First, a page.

Key Learnings

  • Being creative with your employee rewards programme can help to engage and motivate your employees, fostering team spirit and greater productivity
  • Money is satisfying but not the best long-term motivator so should be used in combination with other reward types
  • Including a range of reward types gives you a better chance of engaging all your employees, who will differ in character and personal values
Craig Bulow Founder of Corporate Away Days

Employee wellbeing is not just mindfulness and health, it is also reward and recognition. Rewarding your staff is a sure way to improve employee motivation, create an appreciative working culture and an atmosphere which improves overall company productivity and employee wellbeing.

Already, there is the beginnings of a cultural shift in organisations where leaders are understanding the need to implement wellbeing initiatives.

Let me share a few proven strategies for rewarding your staff, boosting overall wellbeing and developing an appreciative culture:

Time off

A few extra days off at either Christmas or New Year to enable them to extend their holidays. Or give them their birthday off or a duvet-day – these are effective ways to reward your best employees. The gift of time, which can be spent with family, or enjoying a mini-break without encroaching on annual leave is a welcome gesture to most people. As the employer is most likely taking a bit of time off, it’s nice to let some employees have the same luxury.

Appreciate personal wins

Don’t just appreciate employees for what they do for you – appreciate them beyond their work as well. If they’ve achieved a milestone in their lives outside the office, celebrate with them in the office. Decorate their cubicle with balloons and cards when they achieve a personal win, like completing a marathon, winning a tournament, losing weight (if they’ve been public with their diet), having a baby, buying a new home or graduating from a class.

The trophy

Fun, laughter and recognition. Get a big trophy and give it to the employee you are recognising for the month. At the end of the month, they must return the trophy - but they need to add one thing to it. (You would be shocked how many things can stick to a trophy.) Then next month give it to the next winner. At the end of the year, you'll have a trophy with 52 things stuck to it. It looks hysterical and has lots of memories. Retire the trophy and put it in your reception area. Start a new trophy and do it every year.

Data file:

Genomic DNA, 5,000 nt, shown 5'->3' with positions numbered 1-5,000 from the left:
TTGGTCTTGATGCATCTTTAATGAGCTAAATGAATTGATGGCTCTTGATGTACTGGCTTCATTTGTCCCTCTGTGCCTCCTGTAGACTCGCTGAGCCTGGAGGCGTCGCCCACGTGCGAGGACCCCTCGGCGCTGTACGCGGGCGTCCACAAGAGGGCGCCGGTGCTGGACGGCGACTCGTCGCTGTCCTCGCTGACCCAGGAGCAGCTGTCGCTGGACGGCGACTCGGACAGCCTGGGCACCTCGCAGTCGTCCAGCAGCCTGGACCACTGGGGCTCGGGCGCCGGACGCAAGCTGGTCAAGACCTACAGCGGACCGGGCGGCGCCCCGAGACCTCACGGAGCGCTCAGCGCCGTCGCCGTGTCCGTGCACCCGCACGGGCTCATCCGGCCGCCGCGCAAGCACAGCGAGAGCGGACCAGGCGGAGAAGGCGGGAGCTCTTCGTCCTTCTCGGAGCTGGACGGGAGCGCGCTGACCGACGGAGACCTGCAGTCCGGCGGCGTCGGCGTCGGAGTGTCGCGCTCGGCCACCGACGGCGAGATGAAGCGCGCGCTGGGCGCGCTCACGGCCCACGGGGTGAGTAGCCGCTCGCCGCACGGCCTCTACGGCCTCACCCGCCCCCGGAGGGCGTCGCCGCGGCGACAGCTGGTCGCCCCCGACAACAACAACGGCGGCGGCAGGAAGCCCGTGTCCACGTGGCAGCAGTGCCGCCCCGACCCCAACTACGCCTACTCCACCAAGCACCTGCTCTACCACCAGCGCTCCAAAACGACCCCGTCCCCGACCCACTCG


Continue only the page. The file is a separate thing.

Flexible hours and flexible working

Let your team work when and where they want. The flexibility can be worth a lot more than cash. Maybe they won’t need daycare services for their child, for example, if they can make their own schedule. Perhaps reducing the commute into the office can pay for better productivity i.e. time not spent travelling and less stress on the employee.

Corporate away days

A corporate away day for individuals across the workplace, from different departments, instils trust, improves connections and communication, and brings individuals together. Mixing different departments is great, or you can reward a specific team if you prefer.

If the away day is exciting, engaging, inspiring and fun the collective experience and memories created will create a new buzz in the office which will spread.

Other employees will want to meet their work targets to be included in the next one. Videos and pictures from the day, shown in the office, create great discussions other than ‘work in progress’.

Office party

When celebrating the end of one year and the beginning of another, an office party can be an effective reward option. Office parties are great because they give people the opportunity to feel valued and let their hair down; two good consequences of the gesture. It might cost a little bit more money than the handwritten note, but your employees will thank you for it.


Money is the number one satisfier, but appreciation is the number one motivator.

A financial bonus might be given to reward hard work, or for completing a project on time, within budget, and to a high standard, or it may be for a sustained period of great work, or going the extra mile outside of their responsibilities.

It is an instant reward which can give the employee a sense of achievement and appreciation for their good work. Giving bonuses is one of the simplest rewards to manage as it can be easily monitored and given to multiple employees in privacy.

However, there is a downside; the reward is usually short-lived. Once negotiated and is expected/received, in the mind of the employee it becomes already spent and loses the reward value.

Founder’s wall

Instead of a wall of fame for employee photos, create a wall that not only recognises employees with a photo, but with a short description and timeline of how they have contributed to where the company is today. Make sure you can add to their accomplishments as they keep succeeding.

In summary

Be creative with the rewards you give your team members for their work. You’ll find you have a team with a greater overall sense of wellbeing which will be positive for your business.

Craig Bulow is the founder of Corporate Away Days, a corporate wellbeing events company delivering engaging, inspiring and exciting events focused on mindfulness/wellbeing and reward/recognition activities. Corporate Away Days also creates, designs and builds corporate wellbeing policies and provides leading experts for interactive workshops, seminars and talks on improving mental health and overall wellbeing. Every Corporate Away Days event and activity is chosen with wellbeing as its focus, helping to encourage employee engagement, foster connections and build relationships within the business.


Contributed by Craig Bulow
Neina Sheldon
Article by Neina Sheldon
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